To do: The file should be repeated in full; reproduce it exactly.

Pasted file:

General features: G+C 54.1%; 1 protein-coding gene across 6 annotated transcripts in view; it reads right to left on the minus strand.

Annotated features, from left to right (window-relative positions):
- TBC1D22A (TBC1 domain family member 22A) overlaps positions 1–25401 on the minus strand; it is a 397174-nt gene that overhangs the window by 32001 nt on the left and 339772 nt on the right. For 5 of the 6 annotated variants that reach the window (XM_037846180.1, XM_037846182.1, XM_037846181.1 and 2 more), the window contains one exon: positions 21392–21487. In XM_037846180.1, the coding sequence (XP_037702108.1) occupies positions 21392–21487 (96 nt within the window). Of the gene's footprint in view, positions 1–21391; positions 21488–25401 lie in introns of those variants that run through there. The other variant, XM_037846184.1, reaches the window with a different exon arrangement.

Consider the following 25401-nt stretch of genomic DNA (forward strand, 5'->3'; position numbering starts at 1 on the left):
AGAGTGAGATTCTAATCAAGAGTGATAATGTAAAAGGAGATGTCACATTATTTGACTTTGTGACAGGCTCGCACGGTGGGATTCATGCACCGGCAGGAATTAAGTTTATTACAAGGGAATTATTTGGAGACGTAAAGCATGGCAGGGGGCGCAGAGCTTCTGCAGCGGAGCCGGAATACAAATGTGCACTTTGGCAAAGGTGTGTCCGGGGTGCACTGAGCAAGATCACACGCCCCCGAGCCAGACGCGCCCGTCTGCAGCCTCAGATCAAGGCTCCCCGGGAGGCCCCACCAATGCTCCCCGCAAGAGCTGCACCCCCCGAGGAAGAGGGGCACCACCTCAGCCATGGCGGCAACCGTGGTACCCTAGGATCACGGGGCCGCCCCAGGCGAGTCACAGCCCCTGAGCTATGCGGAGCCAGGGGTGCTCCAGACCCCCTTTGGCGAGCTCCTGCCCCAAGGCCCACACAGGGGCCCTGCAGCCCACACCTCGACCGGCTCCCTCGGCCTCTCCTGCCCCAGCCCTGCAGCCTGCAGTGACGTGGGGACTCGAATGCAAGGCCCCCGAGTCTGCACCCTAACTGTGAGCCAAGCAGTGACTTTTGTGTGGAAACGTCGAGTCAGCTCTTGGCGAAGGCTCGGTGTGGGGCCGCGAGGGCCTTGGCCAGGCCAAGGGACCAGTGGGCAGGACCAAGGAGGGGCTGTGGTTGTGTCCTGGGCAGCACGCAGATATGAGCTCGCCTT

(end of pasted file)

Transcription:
General features: G+C 54.1%; 1 protein-coding gene across 6 annotated transcripts in view; it reads right to left on the minus strand.

Annotated features, from left to right (window-relative positions):
- TBC1D22A (TBC1 domain family member 22A) overlaps positions 1–25401 on the minus strand; it is a 397174-nt gene that overhangs the window by 32001 nt on the left and 339772 nt on the right. For 5 of the 6 annotated variants that reach the window (XM_037846180.1, XM_037846182.1, XM_037846181.1 and 2 more), the window contains one exon: positions 21392–21487. In XM_037846180.1, the coding sequence (XP_037702108.1) occupies positions 21392–21487 (96 nt within the window). Of the gene's footprint in view, positions 1–21391; positions 21488–25401 lie in introns of those variants that run through there. The other variant, XM_037846184.1, reaches the window with a different exon arrangement.

Consider the following 25401-nt stretch of genomic DNA (forward strand, 5'->3'; position numbering starts at 1 on the left):
AGAGTGAGATTCTAATCAAGAGTGATAATGTAAAAGGAGATGTCACATTATTTGACTTTGTGACAGGCTCGCACGGTGGGATTCATGCACCGGCAGGAATTAAGTTTATTACAAGGGAATTATTTGGAGACGTAAAGCATGGCAGGGGGCGCAGAGCTTCTGCAGCGGAGCCGGAATACAAATGTGCACTTTGGCAAAGGTGTGTCCGGGGTGCACTGAGCAAGATCACACGCCCCCGAGCCAGACGCGCCCGTCTGCAGCCTCAGATCAAGGCTCCCCGGGAGGCCCCACCAATGCTCCCCGCAAGAGCTGCACCCCCCGAGGAAGAGGGGCACCACCTCAGCCATGGCGGCAACCGTGGTACCCTAGGATCACGGGGCCGCCCCAGGCGAGTCACAGCCCCTGAGCTATGCGGAGCCAGGGGTGCTCCAGACCCCCTTTGGCGAGCTCCTGCCCCAAGGCCCACACAGGGGCCCTGCAGCCCACACCTCGACCGGCTCCCTCGGCCTCTCCTGCCCCAGCCCTGCAGCCTGCAGTGACGTGGGGACTCGAATGCAAGGCCCCCGAGTCTGCACCCTAACTGTGAGCCAAGCAGTGACTTTTGTGTGGAAACGTCGAGTCAGCTCTTGGCGAAGGCTCGGTGTGGGGCCGCGAGGGCCTTGGCCAGGCCAAGGGACCAGTGGGCAGGACCAAGGAGGGGCTGTGGTTGTGTCCTGGGCAGCACGCAGATATGAGCTCGCCTT